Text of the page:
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Human-animal interactions and safety during dairy cattle handling - comparing moving cows to milking and hoof trimming

Lindahl, Cecilia and Pinzke, Stefan and Herlin, Anders Henrik and Keeling, Linda (2016). Human-animal interactions and safety during dairy cattle handling - comparing moving cows to milking and hoof trimming. Journal of dairy science. 99, 2131-2141
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Official URL: https://doi.org/10.3168/jds.2014-9210

Abstract

Cattle handling is a dangerous activity on dairy farms, and cows are a major cause of injuries to livestock handlers. Even if dairy cows are generally tranquil and docile, when situations occur that they perceive or remember as aversive, they may become agitated and hazardous to handle. This study aimed to compare human-animal interactions, cow behavior, and handler safety when moving cows to daily milking and moving cows to more rarely occurring and possibly aversive hoof trimming. These processes were observed on 12 Swedish commercial dairy farms. The study included behavioral observations of handler and cows and cow heart rate recordings, as well as recording frequencies of situations and incidents related to an increased injury risk to the handler. At milking, cows were quite easily moved using few interactions. As expected, the cows showed no behavioral signs of stress, fear, or resistance and their heart rate only rose slightly from the baseline (i.e., the average heart rate during an undisturbed period before handling). Moving cows to hoof trimming involved more forceful and gentle interactions compared with moving cows to milking. Furthermore, the cows showed much higher frequencies of behaviors indicative of aversion and fear (e.g., freezing, balking, and resistance), as well as a higher increase in heart rate. The risk of injury to which handlers were exposed also increased when moving cows to hoof trimming rather than to routine milking. Some interactions (such as forceful tactile interactions with an object and pulling a neck strap or halter) appeared to be related to potentially dangerous incidents where the handler was being kicked, head-butted, or run over by a cow. In conclusion, moving cows to hoof trimming resulted in higher frequencies of behaviors indicating fear, more forceful interactions, and increased injury risks to the handler than moving cows to milking. Improving potentially stressful handling procedures (e.g., by better animal handling practices and preparation of cows to cope with such procedures) can increase handler safety, animal welfare, ease of handling, and efficiency.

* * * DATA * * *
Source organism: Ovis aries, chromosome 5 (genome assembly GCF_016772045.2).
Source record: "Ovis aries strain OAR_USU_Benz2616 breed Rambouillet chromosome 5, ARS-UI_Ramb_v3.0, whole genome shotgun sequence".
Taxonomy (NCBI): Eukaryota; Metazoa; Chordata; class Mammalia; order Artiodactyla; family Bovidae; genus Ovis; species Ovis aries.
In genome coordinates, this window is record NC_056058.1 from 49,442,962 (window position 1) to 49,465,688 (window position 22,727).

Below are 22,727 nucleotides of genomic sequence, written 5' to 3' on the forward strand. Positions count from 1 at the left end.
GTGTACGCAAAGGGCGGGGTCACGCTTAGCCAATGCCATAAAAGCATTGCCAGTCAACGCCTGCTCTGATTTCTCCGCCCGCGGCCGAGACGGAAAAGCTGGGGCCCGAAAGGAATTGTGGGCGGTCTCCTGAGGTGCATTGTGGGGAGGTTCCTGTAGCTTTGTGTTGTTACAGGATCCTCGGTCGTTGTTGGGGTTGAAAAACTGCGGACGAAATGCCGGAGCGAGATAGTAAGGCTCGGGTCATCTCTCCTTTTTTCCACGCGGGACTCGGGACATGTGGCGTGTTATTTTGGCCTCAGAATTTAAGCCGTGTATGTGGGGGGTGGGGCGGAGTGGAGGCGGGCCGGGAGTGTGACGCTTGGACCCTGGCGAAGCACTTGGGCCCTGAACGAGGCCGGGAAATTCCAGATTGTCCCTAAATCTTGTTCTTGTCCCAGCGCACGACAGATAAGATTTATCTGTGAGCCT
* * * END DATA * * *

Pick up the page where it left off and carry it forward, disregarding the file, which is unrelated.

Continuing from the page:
Authors/Creators:Lindahl, Cecilia and Pinzke, Stefan and Herlin, Anders Henrik and Keeling, Linda
Title:Human-animal interactions and safety during dairy cattle handling - comparing moving cows to milking and hoof trimming
Series/Journal:Journal of dairy science (0022-0302)
Year of publishing :2016
Volume:99
Page range:2131-2141
Number of Pages:11
Publisher:Elsevier
Associated Programs and Other Stakeholders:Centre of Excellence in Animal Welfare Science
ISSN:0022-0302
Language:English
Publication Type:Journal article
Refereed:Yes
Article category:Scientific peer reviewed
Version:Accepted version
Full Text Status:Public
Subjects:(A) Swedish standard research categories 2011 > 4 Agricultural Sciences > 402 Animal and Dairy Science > Animal and Dairy Science.
(A) Swedish standard research categories 2011 > 4 Agricultural Sciences > 405 Other Agricultural Sciences > Agricultural Occupational Health and Safety
(A) Swedish standard research categories 2011 > 4 Agricultural Sciences > 401 Agricultural, Forestry and Fisheries > Agricultural Science
Agrovoc terms:cattle, injurious factors, safety at work
Keywords:injury risk, work safety, moving cattle, claw trimming
URN:NBN:urn:nbn:se:slu:epsilon-e-4916
Permanent URL:
http://urn.kb.se/resolve?urn=urn:nbn:se:slu:epsilon-e-4916
ID Code:15493
Faculty:LTV - Fakulteten för landskapsarkitektur, trädgårds- och växtproduktionsvetenskap
VH - Faculty of Veterinary Medicine and Animal Science
Department:(LTJ, LTV) > Department of Work Science, Business Economics, and Environmental Psychology
(LTJ, LTV) > Department of Biosystems and Technology (from 130101)
(VH) > Department of Biosystems and Technology (from 130101)

(VH) > Dept. of Animal Environment and Health
Deposited By: SLUpub Connector
Deposited On:05 Jun 2018 07:34
Metadata Last Modified:05 Jun 2018 07:34

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